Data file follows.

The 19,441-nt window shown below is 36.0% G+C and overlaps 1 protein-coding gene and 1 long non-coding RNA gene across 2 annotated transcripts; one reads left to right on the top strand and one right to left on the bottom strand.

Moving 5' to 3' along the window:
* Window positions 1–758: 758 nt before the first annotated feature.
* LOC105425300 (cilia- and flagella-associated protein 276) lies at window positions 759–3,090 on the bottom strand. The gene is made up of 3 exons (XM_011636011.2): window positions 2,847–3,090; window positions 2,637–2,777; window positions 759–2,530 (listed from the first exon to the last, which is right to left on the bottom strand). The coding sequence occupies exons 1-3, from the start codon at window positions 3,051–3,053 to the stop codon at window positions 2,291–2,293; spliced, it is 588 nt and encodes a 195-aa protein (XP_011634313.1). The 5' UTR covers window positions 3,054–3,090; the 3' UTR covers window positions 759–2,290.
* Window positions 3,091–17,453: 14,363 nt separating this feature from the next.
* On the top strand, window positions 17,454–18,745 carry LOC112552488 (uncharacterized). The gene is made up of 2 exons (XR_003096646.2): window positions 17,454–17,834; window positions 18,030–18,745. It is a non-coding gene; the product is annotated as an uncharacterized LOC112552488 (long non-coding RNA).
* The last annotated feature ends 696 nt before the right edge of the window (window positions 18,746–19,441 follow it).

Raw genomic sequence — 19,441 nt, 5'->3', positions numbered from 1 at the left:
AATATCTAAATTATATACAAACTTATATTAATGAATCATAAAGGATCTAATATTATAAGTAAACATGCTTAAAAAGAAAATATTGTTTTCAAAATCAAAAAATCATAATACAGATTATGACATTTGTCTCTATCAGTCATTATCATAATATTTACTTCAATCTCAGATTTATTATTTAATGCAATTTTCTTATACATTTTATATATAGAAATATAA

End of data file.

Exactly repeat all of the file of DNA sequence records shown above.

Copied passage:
The 19,441-nt window shown below is 36.0% G+C and overlaps 1 protein-coding gene and 1 long non-coding RNA gene across 2 annotated transcripts; one reads left to right on the top strand and one right to left on the bottom strand.

Moving 5' to 3' along the window:
* Window positions 1–758: 758 nt before the first annotated feature.
* LOC105425300 (cilia- and flagella-associated protein 276) lies at window positions 759–3,090 on the bottom strand. The gene is made up of 3 exons (XM_011636011.2): window positions 2,847–3,090; window positions 2,637–2,777; window positions 759–2,530 (listed from the first exon to the last, which is right to left on the bottom strand). The coding sequence occupies exons 1-3, from the start codon at window positions 3,051–3,053 to the stop codon at window positions 2,291–2,293; spliced, it is 588 nt and encodes a 195-aa protein (XP_011634313.1). The 5' UTR covers window positions 3,054–3,090; the 3' UTR covers window positions 759–2,290.
* Window positions 3,091–17,453: 14,363 nt separating this feature from the next.
* On the top strand, window positions 17,454–18,745 carry LOC112552488 (uncharacterized). The gene is made up of 2 exons (XR_003096646.2): window positions 17,454–17,834; window positions 18,030–18,745. It is a non-coding gene; the product is annotated as an uncharacterized LOC112552488 (long non-coding RNA).
* The last annotated feature ends 696 nt before the right edge of the window (window positions 18,746–19,441 follow it).

Raw genomic sequence — 19,441 nt, 5'->3', positions numbered from 1 at the left:
AATATCTAAATTATATACAAACTTATATTAATGAATCATAAAGGATCTAATATTATAAGTAAACATGCTTAAAAAGAAAATATTGTTTTCAAAATCAAAAAATCATAATACAGATTATGACATTTGTCTCTATCAGTCATTATCATAATATTTACTTCAATCTCAGATTTATTATTTAATGCAATTTTCTTATACATTTTATATATAGAAATATAA